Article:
Earthquakes are the shaking, rolling or sudden shock of the earth’s surface. Earthquakes happen along cracks (called fault lines) in the earth's surface. Earthquakes can be felt over large areas, although they usually last less than one minute. Unfortunately earthquakes cannot be predicted, but you can be prepared for them.
Words to Know
Seismic Activity Another word for earthquakes, along with tremors, quakes and shakes
Fault Lines Cracks in the rocks below the earth’s surface
Aftershock A smaller earthquake that follows the main shock or previous earthquake
Epicenter The center, or focus, of an earthquake, from which seismic waves are sent spherically in many directions
Know the safe spots in every room – under a sturdy table or against an inside wall.
Ask your family to hold earthquake drills – drop, cover, and hold on!
During an earthquake
DROP to the ground.
Take COVER under a sturdy table or other heavy furniture. If there is nothing to get under, cover your face and head with your arms and crouch near an inside wall.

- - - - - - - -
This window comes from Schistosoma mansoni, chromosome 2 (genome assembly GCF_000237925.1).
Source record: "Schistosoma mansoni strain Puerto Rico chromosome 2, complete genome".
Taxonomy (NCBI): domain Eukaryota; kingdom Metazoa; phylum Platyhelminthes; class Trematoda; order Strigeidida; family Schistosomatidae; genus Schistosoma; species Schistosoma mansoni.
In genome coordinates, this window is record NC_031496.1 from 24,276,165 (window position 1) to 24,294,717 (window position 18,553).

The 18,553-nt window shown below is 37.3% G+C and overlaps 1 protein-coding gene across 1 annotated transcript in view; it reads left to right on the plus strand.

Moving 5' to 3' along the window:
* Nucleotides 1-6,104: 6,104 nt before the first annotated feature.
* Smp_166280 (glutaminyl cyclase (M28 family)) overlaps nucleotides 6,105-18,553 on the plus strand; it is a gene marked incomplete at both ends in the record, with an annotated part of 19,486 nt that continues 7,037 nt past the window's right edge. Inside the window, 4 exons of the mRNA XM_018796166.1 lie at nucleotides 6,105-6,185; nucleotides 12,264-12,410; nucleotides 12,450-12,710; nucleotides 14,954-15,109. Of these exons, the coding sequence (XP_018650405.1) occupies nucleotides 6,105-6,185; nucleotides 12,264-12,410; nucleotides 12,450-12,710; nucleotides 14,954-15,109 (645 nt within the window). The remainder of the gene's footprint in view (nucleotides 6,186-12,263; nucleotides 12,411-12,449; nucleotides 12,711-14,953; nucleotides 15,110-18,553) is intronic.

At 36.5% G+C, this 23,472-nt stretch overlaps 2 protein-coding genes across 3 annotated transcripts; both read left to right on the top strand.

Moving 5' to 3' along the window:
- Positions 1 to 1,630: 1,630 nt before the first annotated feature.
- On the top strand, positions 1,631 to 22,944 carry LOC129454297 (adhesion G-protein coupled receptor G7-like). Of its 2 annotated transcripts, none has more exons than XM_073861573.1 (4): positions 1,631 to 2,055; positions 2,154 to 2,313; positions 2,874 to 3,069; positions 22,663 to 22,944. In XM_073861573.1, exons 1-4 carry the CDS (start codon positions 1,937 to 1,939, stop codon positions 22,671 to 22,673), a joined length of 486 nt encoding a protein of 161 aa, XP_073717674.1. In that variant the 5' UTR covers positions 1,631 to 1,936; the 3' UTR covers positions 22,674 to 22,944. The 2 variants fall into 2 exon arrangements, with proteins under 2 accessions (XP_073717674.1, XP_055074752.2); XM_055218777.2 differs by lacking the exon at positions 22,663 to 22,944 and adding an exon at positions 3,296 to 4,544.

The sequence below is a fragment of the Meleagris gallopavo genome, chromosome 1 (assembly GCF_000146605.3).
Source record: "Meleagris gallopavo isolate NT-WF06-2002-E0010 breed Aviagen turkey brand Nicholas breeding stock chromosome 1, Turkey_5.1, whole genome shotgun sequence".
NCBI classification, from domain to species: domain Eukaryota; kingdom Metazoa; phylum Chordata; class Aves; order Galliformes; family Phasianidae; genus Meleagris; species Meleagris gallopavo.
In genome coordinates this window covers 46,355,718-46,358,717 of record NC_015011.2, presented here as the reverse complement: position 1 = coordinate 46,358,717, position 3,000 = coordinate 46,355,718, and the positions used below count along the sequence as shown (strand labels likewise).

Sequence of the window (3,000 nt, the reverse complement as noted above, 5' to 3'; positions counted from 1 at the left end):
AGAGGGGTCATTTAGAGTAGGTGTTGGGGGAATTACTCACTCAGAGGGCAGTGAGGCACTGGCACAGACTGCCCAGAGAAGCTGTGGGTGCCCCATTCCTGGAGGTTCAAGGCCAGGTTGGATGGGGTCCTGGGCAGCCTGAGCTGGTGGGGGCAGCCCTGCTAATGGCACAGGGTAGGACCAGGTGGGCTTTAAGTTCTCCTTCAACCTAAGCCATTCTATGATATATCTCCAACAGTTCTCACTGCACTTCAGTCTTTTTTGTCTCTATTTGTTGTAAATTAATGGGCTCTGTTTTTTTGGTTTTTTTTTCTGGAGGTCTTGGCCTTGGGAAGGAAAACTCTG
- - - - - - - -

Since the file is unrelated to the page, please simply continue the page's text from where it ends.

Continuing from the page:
HOLD ON until the shaking stops.
STAY AWAY from windows, glass, lighting fixtures, or furniture that could fall – like bookcases.
Do not use elevators!
Move away from buildings and streetlights to avoid falling debris. Keep away from downed wires to help avoid electrical shock.
Stay out in the open until the shaking stops. Buildings could collapse and hurt you.
If trapped under debris:
Cover your mouth with your shirt.
Try not to shout or scream – you could breathe in dust.
Tap on a pipe or wall so rescuers can find you.
After the shaking stops
Expect aftershocks. They are usually not as strong but can cause damage.
Monitor radio or TV news reports for updates about emergency information.
Open cabinets carefully. Objects that have moved could fall on you.
Wear long pants, long sleeves and shoes to protect your skin from getting scratched by broken objects.
Text, don’t talk. Unless there’s a life-threatening situation, if you have a cell phone, send a text so that you don’t tie up phone lines needed by emergency workers. Plus, texting may work even if cell service is down.
Additional earthquake safety and disaster preparedness resources